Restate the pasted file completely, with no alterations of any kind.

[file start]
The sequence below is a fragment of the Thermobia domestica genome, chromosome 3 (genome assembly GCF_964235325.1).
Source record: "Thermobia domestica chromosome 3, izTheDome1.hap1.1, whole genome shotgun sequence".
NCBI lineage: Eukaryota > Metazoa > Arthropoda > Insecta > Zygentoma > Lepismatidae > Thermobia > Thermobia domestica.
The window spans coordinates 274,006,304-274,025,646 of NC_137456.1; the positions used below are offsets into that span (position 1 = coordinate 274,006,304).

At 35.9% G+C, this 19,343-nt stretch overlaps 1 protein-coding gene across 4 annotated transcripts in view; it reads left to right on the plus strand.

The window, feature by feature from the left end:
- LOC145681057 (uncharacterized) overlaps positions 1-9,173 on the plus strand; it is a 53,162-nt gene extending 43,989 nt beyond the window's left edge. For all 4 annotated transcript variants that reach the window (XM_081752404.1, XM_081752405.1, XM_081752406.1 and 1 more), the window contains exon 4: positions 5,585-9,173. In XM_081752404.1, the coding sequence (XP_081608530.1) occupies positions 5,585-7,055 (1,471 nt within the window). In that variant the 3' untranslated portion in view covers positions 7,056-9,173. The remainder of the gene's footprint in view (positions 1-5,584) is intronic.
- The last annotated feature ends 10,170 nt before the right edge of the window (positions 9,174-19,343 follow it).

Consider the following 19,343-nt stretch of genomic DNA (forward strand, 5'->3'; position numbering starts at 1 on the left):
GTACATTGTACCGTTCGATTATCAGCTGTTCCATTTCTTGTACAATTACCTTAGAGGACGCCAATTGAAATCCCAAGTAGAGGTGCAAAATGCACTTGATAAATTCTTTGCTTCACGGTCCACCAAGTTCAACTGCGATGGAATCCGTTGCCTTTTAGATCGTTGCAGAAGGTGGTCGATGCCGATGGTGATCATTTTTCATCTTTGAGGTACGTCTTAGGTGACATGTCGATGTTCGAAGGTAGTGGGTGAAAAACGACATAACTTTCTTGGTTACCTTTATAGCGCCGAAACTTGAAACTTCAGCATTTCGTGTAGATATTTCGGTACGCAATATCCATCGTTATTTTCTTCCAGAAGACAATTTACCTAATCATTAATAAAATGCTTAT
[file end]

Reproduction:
The sequence below is a fragment of the Thermobia domestica genome, chromosome 3 (genome assembly GCF_964235325.1).
Source record: "Thermobia domestica chromosome 3, izTheDome1.hap1.1, whole genome shotgun sequence".
NCBI lineage: Eukaryota > Metazoa > Arthropoda > Insecta > Zygentoma > Lepismatidae > Thermobia > Thermobia domestica.
The window spans coordinates 274,006,304-274,025,646 of NC_137456.1; the positions used below are offsets into that span (position 1 = coordinate 274,006,304).

At 35.9% G+C, this 19,343-nt stretch overlaps 1 protein-coding gene across 4 annotated transcripts in view; it reads left to right on the plus strand.

The window, feature by feature from the left end:
- LOC145681057 (uncharacterized) overlaps positions 1-9,173 on the plus strand; it is a 53,162-nt gene extending 43,989 nt beyond the window's left edge. For all 4 annotated transcript variants that reach the window (XM_081752404.1, XM_081752405.1, XM_081752406.1 and 1 more), the window contains exon 4: positions 5,585-9,173. In XM_081752404.1, the coding sequence (XP_081608530.1) occupies positions 5,585-7,055 (1,471 nt within the window). In that variant the 3' untranslated portion in view covers positions 7,056-9,173. The remainder of the gene's footprint in view (positions 1-5,584) is intronic.
- The last annotated feature ends 10,170 nt before the right edge of the window (positions 9,174-19,343 follow it).

Consider the following 19,343-nt stretch of genomic DNA (forward strand, 5'->3'; position numbering starts at 1 on the left):
GTACATTGTACCGTTCGATTATCAGCTGTTCCATTTCTTGTACAATTACCTTAGAGGACGCCAATTGAAATCCCAAGTAGAGGTGCAAAATGCACTTGATAAATTCTTTGCTTCACGGTCCACCAAGTTCAACTGCGATGGAATCCGTTGCCTTTTAGATCGTTGCAGAAGGTGGTCGATGCCGATGGTGATCATTTTTCATCTTTGAGGTACGTCTTAGGTGACATGTCGATGTTCGAAGGTAGTGGGTGAAAAACGACATAACTTTCTTGGTTACCTTTATAGCGCCGAAACTTGAAACTTCAGCATTTCGTGTAGATATTTCGGTACGCAATATCCATCGTTATTTTCTTCCAGAAGACAATTTACCTAATCATTAATAAAATGCTTAT